11
$\begingroup$

This is in the spirit of the What is a Word/Phrase™ series started by JLee with a special brand of Phrase™ and Word™ puzzles.


If a word conforms to a special rule, I call it an Immiscible Word™. If it does not conform to this rule, I call it a Miscible Word™. Here is a list (not exhaustive) of some Immiscible Words™ and Miscible Words™:

Immiscible words™ Miscible words™
BEST WORST
WAXY SHINY
ROBUST FRAGILE
MINISTRY DEPARTMENT
EDITOR AUTHOR
CHECKROOM LOCKER
GLAMOUR ELEGANCE
OCCUPY EMPLOY
JEALOUSY RIVALRY
BANKRUPT BROKE
JACKPOT FLUKE
ELECTRON FERMION
PLEXUS CARDIAC
NASTY AWFUL

CSV version:

Immiscible words™,Miscible words™
BEST,WORST
WAXY,SHINY
ROBUST,FRAGILE
MINISTRY,DEPARTMENT
EDITOR,AUTHOR
CHECKROOM,LOCKER
GLAMOUR,ELEGANCE
OCCUPY,EMPLOY
JEALOUSY,RIVALRY
BANKRUPT,BROKE
JACKPOT,FLUKE
ELECTRON,FERMION
PLEXUS,CARDIAC
NASTY,AWFUL

Question: find the rule which determines Immiscible Words™ and Miscible Words™.

Hints and further information:

  • The order and the meaning of the words do not matter.

  • There is no significance in the particular choice of Miscible Words™: they're just words vaguely similar to the Immiscible Words™.

Additional hint

Here are ten small words, in the hope that the rule behind these words will be more apparent:

 | Immiscible | Miscible      |
 | ---------- | --------      |
 | HINT       | PLEASE        |
 | MANY       | MUCH          |
 | GNU        | OXEN          |
 | TUX        | PUFFY         |
 | LINUX      | UNIX          |
 | JAZZ       | FUNK          |
 | PEST       | PAIN          |
 | IRS        | VAT           |
 | BELL       | RING          |
 | HELP       | HOPE          |

$\endgroup$
2
  • $\begingroup$ Question skeleton was shamelessly copied from What is a Fair Word?. Hope @Randal'Thor will forgive me. $\endgroup$ – xhienne Jan 11 at 1:16
  • $\begingroup$ ! Ain't this better than a memory go round! $\endgroup$ – humn Jan 11 at 1:20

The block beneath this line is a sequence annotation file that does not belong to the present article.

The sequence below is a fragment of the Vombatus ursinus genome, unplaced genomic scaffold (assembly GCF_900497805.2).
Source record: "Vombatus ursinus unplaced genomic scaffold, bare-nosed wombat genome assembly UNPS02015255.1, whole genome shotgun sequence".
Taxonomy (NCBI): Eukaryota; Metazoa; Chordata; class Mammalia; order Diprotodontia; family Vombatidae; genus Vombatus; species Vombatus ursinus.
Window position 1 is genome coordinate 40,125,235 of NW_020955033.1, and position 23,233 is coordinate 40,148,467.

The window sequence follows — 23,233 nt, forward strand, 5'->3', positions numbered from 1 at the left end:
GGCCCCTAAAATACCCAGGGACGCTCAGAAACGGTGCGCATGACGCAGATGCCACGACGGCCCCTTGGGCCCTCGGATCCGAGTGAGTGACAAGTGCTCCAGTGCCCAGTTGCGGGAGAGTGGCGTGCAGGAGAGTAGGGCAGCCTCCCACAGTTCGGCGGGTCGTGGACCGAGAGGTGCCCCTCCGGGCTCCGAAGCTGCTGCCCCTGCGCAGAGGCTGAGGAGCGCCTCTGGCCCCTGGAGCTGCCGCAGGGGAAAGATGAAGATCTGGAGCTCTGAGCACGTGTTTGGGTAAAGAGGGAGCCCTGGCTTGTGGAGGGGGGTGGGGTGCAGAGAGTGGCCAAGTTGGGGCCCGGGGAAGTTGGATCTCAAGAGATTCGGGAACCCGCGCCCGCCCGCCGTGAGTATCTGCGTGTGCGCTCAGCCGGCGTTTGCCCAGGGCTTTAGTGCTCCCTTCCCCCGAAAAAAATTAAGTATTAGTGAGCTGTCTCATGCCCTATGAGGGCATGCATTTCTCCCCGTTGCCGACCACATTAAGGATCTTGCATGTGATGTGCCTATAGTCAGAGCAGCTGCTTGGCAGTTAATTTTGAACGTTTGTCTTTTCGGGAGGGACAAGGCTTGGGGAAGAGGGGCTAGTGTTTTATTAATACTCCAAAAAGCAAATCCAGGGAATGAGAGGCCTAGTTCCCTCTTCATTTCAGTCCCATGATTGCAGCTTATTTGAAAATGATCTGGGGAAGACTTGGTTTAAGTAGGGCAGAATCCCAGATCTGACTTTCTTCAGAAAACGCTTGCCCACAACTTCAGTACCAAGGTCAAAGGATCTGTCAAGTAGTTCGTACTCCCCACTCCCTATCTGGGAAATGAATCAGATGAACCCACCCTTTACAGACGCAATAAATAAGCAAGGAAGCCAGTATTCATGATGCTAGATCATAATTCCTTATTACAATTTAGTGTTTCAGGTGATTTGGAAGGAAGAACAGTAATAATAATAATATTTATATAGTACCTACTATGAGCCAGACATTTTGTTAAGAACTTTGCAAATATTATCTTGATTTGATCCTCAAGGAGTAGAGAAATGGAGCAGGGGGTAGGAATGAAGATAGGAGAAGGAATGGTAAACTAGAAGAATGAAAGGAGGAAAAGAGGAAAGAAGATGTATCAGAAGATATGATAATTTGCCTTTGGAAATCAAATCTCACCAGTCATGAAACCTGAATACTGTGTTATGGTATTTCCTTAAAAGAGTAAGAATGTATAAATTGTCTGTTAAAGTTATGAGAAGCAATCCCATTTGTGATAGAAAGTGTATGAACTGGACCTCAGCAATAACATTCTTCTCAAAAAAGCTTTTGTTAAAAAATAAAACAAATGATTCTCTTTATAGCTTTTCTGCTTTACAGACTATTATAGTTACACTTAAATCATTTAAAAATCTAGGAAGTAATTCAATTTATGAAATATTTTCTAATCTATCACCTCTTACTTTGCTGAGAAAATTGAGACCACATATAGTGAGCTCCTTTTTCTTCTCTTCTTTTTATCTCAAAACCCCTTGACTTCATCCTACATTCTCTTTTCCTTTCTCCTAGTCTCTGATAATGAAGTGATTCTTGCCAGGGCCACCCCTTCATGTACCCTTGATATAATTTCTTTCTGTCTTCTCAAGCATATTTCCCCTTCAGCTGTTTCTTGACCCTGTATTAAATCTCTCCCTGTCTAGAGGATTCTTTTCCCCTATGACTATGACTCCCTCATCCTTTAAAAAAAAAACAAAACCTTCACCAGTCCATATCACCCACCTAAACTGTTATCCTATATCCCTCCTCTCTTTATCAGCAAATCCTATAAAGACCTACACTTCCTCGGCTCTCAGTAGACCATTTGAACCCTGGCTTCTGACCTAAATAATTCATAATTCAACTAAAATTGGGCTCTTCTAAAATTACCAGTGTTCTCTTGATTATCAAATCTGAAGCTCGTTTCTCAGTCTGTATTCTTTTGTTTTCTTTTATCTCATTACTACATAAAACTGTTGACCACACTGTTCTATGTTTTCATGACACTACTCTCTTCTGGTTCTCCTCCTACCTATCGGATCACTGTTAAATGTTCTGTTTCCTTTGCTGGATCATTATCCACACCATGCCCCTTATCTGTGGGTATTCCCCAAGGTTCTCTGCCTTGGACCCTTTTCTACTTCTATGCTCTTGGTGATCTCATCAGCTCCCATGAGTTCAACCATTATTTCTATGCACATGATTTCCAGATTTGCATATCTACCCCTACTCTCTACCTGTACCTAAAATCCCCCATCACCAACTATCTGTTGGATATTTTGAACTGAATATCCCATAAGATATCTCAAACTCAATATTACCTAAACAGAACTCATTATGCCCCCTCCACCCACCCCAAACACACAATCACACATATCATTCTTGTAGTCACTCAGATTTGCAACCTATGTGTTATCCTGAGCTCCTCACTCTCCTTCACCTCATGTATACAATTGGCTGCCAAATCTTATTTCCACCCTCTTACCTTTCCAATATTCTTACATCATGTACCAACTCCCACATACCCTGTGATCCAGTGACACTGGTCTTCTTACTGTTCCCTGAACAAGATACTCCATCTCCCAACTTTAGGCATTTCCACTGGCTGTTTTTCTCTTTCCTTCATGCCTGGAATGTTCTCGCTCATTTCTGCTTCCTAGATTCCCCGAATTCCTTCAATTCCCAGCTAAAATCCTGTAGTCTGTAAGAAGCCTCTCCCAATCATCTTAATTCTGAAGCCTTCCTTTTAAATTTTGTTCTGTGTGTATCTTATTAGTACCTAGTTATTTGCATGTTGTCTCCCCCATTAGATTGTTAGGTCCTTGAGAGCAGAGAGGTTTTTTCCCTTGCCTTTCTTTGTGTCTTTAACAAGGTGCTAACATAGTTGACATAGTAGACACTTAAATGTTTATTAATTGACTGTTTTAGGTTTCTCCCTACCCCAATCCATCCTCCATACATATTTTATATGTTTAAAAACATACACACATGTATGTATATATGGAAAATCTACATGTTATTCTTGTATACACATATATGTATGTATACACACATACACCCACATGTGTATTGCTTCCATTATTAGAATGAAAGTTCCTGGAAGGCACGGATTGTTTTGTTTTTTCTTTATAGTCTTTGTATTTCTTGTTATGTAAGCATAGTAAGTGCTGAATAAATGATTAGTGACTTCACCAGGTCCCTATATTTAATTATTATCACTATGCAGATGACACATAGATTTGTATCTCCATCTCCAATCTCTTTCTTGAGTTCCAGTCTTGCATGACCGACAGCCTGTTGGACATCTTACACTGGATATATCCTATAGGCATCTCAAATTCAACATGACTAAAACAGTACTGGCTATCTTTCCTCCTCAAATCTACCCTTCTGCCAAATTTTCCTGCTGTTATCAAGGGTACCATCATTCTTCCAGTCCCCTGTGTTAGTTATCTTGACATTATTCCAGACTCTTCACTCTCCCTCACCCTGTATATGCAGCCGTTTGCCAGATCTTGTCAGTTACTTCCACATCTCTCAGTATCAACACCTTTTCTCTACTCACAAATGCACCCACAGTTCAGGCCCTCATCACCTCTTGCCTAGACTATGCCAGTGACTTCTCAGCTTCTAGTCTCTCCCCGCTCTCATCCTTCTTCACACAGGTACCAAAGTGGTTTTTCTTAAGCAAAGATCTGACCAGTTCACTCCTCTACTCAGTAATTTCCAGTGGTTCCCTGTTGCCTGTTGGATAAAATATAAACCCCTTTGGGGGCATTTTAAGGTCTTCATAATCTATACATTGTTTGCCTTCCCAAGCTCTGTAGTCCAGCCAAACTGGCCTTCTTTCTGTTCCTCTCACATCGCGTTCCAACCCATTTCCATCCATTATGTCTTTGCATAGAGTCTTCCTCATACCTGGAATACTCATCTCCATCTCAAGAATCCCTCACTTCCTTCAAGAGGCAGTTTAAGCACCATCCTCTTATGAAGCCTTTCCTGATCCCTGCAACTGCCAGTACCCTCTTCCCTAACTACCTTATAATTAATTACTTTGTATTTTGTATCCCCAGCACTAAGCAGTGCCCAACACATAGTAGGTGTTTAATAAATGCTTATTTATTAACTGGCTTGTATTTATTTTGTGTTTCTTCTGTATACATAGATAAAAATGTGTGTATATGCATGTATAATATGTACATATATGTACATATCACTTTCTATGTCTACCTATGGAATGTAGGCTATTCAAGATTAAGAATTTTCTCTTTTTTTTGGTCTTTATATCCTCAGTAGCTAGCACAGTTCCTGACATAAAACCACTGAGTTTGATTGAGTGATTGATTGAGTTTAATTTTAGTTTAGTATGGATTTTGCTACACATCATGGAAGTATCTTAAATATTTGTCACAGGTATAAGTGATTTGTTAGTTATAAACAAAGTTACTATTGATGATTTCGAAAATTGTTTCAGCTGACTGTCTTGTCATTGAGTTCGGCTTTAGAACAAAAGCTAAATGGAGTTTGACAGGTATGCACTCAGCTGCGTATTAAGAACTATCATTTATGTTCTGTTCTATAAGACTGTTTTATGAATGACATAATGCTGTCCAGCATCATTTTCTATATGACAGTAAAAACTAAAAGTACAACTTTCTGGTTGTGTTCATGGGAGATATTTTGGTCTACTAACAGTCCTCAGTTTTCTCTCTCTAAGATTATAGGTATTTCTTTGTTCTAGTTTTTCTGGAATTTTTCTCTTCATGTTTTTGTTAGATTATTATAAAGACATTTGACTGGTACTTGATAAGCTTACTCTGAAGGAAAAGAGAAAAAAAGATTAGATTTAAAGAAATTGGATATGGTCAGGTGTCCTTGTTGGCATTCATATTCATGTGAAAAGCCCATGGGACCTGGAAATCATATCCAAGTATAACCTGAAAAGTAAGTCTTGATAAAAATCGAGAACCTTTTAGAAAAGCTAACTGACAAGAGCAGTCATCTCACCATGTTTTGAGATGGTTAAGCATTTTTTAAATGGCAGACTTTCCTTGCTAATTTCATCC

7
$\begingroup$

A word is an Immiscible Word™ if the following rule apply:

Every letter to the left of the middle position is smaller than every letter to the right of this position.

Middle position is the middle position for words with an even number of letters, or either position adjacent the middle letter for words with an odd number of letters (the examples aren't enough to determine for certainty - adding the words CRAZY and ABYSS would suffice).
Smaller than is defined as "located before in the English alphabet" (i.e. A to Z).

And vice versa - a Miscible Word doesn't follow the above rule.

Explanation by case:

Immiscible words

BE|ST
WA|XY
ROB|UST
MINI|STRY
...
NA|STY

Miscible words

WO|RST (W > R, S and T)
SH|INY (S > I and N)
...
AW|FUL (W > F, U and L)

Why is this property called Immiscible:

Oil and water are immiscible, so oil always float over water and there's a clear line between the layers.

Alcohol (Ethanol) and water are miscible so there's never a line between layers - in fact, there's no layer at all.

$\endgroup$
4
  • $\begingroup$ You are pretty close and your explanation about "immiscible" is perfect (and correct). You are right that the part in italic is incorrect: this rule does not exist. The reason is that the "position" is simple and well defined for all words. I hope I didn't make any mistake in the OP that may have misled you. $\endgroup$ – xhienne Jan 14 at 9:34
  • $\begingroup$ If there's an even number of letters it seems you can always make the mark half way. If there's an odd number, it seems the middle letter is always "half way" so you can make the mark either side of it. $\endgroup$ – hexomino Jan 14 at 10:19
  • $\begingroup$ @xhienne I've fixed that part. $\endgroup$ – iBug Jan 14 at 11:00
  • 1
    $\begingroup$ Congrats for finding the answer. "the examples aren't enough to determine for certainty - adding the words CRAZY and ABYSS would suffice": no, this was intentional. See @hexomino's comment above. The examples were all chosen so that you do not have to scratch your head wondering were to put the mark. You put it in the middle, it does not depend on the number of letters being odd or even, and if you are hesitant to put it across a middle letter (you should not), you put it on the left or on the right of it and it still works. $\endgroup$ – xhienne Jan 14 at 20:59

Your Answer

By clicking “Post Your Answer”, you agree to our terms of service, privacy policy and cookie policy

Not the answer you're looking for? Browse other questions tagged or ask your own question.